Ebola Virus Drug Cures, Treatments or Prevention Product Scams
Because of the Ebola epidemic, which has already killed more than 4000 and infected more than 8000 people in West Africa, and has already killed one and infected two in North America; scammers have realized that people are fearful of contracting the deadly disease and would do anything for a cure or some miracle product that can prevent them from getting the virus.
So, they (scammers) and some legitimate businesses have set up shops selling different products (including natural ones), which they claim can either prevent you from contracting the Ebola virus or cure it if you are already infected.
But, the Federal Trade Commission says there are no FDA approved drugs or vaccines that can prevent or cure Ebola. The experimental drug, ZMapp, that is being given to some patients suffering from Ebola, being developed by Mapp Biopharmaceutical Inc., is an experimental treatment. It has not yet been tested in humans for safety or effectiveness.
The Center for Disease control (CDC) has this to say about the treatment and prevention of the Ebola virus:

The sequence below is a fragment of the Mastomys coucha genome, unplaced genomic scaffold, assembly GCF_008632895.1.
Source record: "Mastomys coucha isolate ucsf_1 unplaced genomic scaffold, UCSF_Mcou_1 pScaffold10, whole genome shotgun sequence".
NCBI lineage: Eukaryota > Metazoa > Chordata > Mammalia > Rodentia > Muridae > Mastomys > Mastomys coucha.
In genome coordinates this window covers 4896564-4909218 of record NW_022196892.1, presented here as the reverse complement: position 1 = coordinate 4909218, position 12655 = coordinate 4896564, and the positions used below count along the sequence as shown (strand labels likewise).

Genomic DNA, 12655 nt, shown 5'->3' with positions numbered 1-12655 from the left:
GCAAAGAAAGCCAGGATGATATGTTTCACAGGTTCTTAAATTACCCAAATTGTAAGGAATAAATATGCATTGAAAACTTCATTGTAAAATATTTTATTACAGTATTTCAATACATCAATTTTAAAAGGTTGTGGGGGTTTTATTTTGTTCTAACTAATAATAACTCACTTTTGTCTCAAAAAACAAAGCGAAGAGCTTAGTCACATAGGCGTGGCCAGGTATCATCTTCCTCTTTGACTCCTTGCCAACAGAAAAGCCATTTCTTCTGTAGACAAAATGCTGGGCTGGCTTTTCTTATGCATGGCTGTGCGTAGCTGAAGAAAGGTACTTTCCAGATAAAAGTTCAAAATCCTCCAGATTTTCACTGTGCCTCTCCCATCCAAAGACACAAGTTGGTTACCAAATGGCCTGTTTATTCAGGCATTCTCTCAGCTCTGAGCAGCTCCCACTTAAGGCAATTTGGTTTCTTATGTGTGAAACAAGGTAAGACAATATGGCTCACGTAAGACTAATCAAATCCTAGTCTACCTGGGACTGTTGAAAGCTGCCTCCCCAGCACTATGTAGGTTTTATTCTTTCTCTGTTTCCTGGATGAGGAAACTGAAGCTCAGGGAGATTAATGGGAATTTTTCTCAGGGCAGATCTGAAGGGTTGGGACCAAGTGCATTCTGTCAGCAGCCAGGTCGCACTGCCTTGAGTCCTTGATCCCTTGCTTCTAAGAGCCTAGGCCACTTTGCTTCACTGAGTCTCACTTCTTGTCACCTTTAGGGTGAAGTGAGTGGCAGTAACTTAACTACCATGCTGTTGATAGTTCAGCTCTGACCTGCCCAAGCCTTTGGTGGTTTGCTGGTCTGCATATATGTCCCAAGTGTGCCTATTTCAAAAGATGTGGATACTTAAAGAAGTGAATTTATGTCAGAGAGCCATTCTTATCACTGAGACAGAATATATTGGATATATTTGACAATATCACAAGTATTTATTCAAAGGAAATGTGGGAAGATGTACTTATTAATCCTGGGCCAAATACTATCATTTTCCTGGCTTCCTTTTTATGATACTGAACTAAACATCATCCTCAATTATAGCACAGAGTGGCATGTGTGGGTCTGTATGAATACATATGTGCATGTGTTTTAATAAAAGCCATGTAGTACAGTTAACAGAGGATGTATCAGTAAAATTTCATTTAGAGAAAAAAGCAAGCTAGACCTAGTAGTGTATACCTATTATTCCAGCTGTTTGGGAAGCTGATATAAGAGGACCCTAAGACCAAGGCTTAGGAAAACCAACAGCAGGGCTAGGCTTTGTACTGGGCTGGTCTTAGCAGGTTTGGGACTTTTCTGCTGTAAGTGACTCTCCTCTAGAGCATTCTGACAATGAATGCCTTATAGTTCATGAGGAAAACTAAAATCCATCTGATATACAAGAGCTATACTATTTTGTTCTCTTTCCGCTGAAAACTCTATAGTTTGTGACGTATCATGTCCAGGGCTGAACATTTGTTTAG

It's important to note that the standard treatment for Ebola remains supportive therapy.
This includes the following measures:
- balancing the patients' fluids and electrolytes;
- maintaining their oxygen status and blood pressure; and
- treating them for any complicating infections.
In addition, the most effective way to stop the current Ebola outbreak in West Africa is meticulous work in finding Ebola cases, isolating and caring for those patients, and tracing contacts to stop the chains of transmission. It means educating people about safe burial practices and having health care workers strictly follow infection control in hospitals. This is how all previous Ebola outbreaks have been stopped.
So, currently it is not recommended buying any health product which the sellers claim can prevent or cure the Ebola virus without consulting with your doctor or health professional first.
The FTC is currently cracking down on websites and companies which claim that their products can cure the Ebola virus or prevent someone from contracting the disease.
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